The book of Revelation gives us a glimpse behind the scenes of the great controversy between good and evil:
“Therefore rejoice, O heavens, and you who dwell in them! Woe to the inhabitants of the earth and the sea! For the devil has come down to you, having great wrath, because he knows that he has a short time” (Revelation 12:12)
God lifts the curtain and gives us the perspective of the other side. The devil has “great wrath.” It’s not that he’s a bit upset. The Greek word for wrath means “passion, as if breathing hard.” He’s in a state of panic, a state of passionate anger.
The answer is right in the text: “because he knows that he has a short time.” So there it is. It’s a time factor. Satan is well aware of the times in which we live. He’s familiar with the news. In fact, the effects of his work is what too often makes the news. He’s acquainted with the prophecies that are being fulfilled. So his reaction is appropriate. Is he more convinced about the solemnity of these times than we are?
Here’s the insight Ellen White was given:
“I have been shown that Satan has not been stupid and careless these many years, since his fall, but has been learning. He has grown more artful. His plans are laid deeper, and are more covered with a religious garment to hide their deformity. The power of Satan now to tempt and deceive is ten- fold greater than it was in the days of the apostles. His power has increased, and it will continue to increase, until it is taken away. His wrath and hate grow stronger as his time to work draws near its close” (Spiritual Gifts, vol. 2, p. 277)
I’m sure Satan is dedicated to get even better at his thing. It’s evident that he’s committed to success. It’s almost like he’s making up for lost time.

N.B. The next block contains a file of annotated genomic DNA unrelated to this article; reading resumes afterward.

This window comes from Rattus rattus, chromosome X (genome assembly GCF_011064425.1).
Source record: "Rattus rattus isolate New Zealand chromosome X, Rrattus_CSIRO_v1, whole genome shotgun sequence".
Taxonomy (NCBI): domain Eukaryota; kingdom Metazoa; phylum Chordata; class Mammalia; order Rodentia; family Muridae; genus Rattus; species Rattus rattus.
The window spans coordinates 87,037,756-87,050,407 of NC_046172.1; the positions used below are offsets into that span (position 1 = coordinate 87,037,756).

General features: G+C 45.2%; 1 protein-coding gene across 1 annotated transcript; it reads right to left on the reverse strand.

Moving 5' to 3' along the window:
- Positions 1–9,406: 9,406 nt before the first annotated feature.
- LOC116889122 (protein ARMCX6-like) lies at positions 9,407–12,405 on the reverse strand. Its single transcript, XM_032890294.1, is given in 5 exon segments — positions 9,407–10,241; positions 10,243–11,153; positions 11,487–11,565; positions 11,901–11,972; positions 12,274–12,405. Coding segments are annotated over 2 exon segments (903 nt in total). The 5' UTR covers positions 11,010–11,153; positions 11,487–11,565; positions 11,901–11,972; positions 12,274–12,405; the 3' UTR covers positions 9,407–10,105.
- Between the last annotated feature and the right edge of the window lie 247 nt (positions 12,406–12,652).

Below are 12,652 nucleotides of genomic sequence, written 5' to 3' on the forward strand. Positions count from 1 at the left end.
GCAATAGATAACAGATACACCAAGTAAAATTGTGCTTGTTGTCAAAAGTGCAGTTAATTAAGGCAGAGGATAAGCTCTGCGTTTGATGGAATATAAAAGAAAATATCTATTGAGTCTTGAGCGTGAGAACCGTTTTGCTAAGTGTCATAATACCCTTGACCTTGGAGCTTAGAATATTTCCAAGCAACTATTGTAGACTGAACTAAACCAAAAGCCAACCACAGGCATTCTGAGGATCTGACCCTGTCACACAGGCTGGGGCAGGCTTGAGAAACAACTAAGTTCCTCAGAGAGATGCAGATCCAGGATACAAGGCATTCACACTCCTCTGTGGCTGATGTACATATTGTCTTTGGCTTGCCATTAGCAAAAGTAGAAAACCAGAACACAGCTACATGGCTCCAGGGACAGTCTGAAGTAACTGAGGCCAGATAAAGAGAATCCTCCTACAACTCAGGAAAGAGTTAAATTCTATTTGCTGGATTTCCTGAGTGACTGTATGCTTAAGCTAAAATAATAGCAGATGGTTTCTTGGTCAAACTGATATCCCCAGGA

Enough about the devil now. The question is: how does the Christian respond to this reality? And who better to ask than the apostle Paul? In Ephesians, he writes:
“See then that you walk circumspectly, not as fools but as wise, redeeming the time, because the days are evil.” (Ephesians 5:15,16,)
“Redeeming the time?” To redeem means to “buy back.” But how do you buy back time? Can you take back five minutes from yesterday? Can you take back a day from last month? Of course not. So what does it mean?
“We are admonished to redeem the time. But time squandered can never be recovered. We cannot call back even one moment. The only way in which we can redeem our time is by making the most of that which remains, by being co-workers with God in His great plan of redemption” (Christ’s Object Lessons, p. 342).
That’s an awesome challenge. It’s an invitation to live meaningful and intentional lives. May we live as if our time was significant in the grand scheme of things. As if our days and what we fill them with really mattered.
Because they do.
If you’re not convinced, just ask the devil.